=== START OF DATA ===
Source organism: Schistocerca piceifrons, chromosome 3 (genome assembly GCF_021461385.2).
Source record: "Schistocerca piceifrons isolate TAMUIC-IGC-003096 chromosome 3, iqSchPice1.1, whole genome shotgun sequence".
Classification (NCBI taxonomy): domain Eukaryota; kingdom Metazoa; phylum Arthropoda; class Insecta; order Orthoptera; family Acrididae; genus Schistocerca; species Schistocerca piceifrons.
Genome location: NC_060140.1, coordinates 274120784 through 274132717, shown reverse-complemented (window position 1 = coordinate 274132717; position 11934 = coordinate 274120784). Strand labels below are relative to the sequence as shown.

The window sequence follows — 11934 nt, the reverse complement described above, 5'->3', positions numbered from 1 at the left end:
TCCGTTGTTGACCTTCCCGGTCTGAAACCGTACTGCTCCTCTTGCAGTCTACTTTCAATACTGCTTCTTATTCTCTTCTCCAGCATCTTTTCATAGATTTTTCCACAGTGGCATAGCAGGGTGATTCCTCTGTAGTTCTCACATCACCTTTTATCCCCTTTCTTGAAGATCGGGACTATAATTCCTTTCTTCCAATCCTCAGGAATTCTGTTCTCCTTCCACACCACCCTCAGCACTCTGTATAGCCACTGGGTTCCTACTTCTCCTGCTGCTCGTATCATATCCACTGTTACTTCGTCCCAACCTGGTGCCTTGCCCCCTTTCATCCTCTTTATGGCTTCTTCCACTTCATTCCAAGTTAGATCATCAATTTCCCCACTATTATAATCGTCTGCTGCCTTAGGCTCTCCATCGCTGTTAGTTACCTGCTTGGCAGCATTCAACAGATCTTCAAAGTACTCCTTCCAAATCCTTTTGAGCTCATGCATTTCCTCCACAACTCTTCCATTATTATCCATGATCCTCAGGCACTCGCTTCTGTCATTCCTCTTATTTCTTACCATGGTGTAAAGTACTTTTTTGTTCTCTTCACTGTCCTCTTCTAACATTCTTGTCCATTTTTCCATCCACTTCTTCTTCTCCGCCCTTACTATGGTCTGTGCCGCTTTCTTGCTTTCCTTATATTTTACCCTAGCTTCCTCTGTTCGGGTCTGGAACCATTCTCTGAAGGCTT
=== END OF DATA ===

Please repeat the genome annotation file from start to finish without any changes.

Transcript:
Source organism: Schistocerca piceifrons, chromosome 3 (genome assembly GCF_021461385.2).
Source record: "Schistocerca piceifrons isolate TAMUIC-IGC-003096 chromosome 3, iqSchPice1.1, whole genome shotgun sequence".
Classification (NCBI taxonomy): domain Eukaryota; kingdom Metazoa; phylum Arthropoda; class Insecta; order Orthoptera; family Acrididae; genus Schistocerca; species Schistocerca piceifrons.
Genome location: NC_060140.1, coordinates 274120784 through 274132717, shown reverse-complemented (window position 1 = coordinate 274132717; position 11934 = coordinate 274120784). Strand labels below are relative to the sequence as shown.

The window sequence follows — 11934 nt, the reverse complement described above, 5'->3', positions numbered from 1 at the left end:
TCCGTTGTTGACCTTCCCGGTCTGAAACCGTACTGCTCCTCTTGCAGTCTACTTTCAATACTGCTTCTTATTCTCTTCTCCAGCATCTTTTCATAGATTTTTCCACAGTGGCATAGCAGGGTGATTCCTCTGTAGTTCTCACATCACCTTTTATCCCCTTTCTTGAAGATCGGGACTATAATTCCTTTCTTCCAATCCTCAGGAATTCTGTTCTCCTTCCACACCACCCTCAGCACTCTGTATAGCCACTGGGTTCCTACTTCTCCTGCTGCTCGTATCATATCCACTGTTACTTCGTCCCAACCTGGTGCCTTGCCCCCTTTCATCCTCTTTATGGCTTCTTCCACTTCATTCCAAGTTAGATCATCAATTTCCCCACTATTATAATCGTCTGCTGCCTTAGGCTCTCCATCGCTGTTAGTTACCTGCTTGGCAGCATTCAACAGATCTTCAAAGTACTCCTTCCAAATCCTTTTGAGCTCATGCATTTCCTCCACAACTCTTCCATTATTATCCATGATCCTCAGGCACTCGCTTCTGTCATTCCTCTTATTTCTTACCATGGTGTAAAGTACTTTTTTGTTCTCTTCACTGTCCTCTTCTAACATTCTTGTCCATTTTTCCATCCACTTCTTCTTCTCCGCCCTTACTATGGTCTGTGCCGCTTTCTTGCTTTCCTTATATTTTACCCTAGCTTCCTCTGTTCGGGTCTGGAACCATTCTCTGAAGGCTT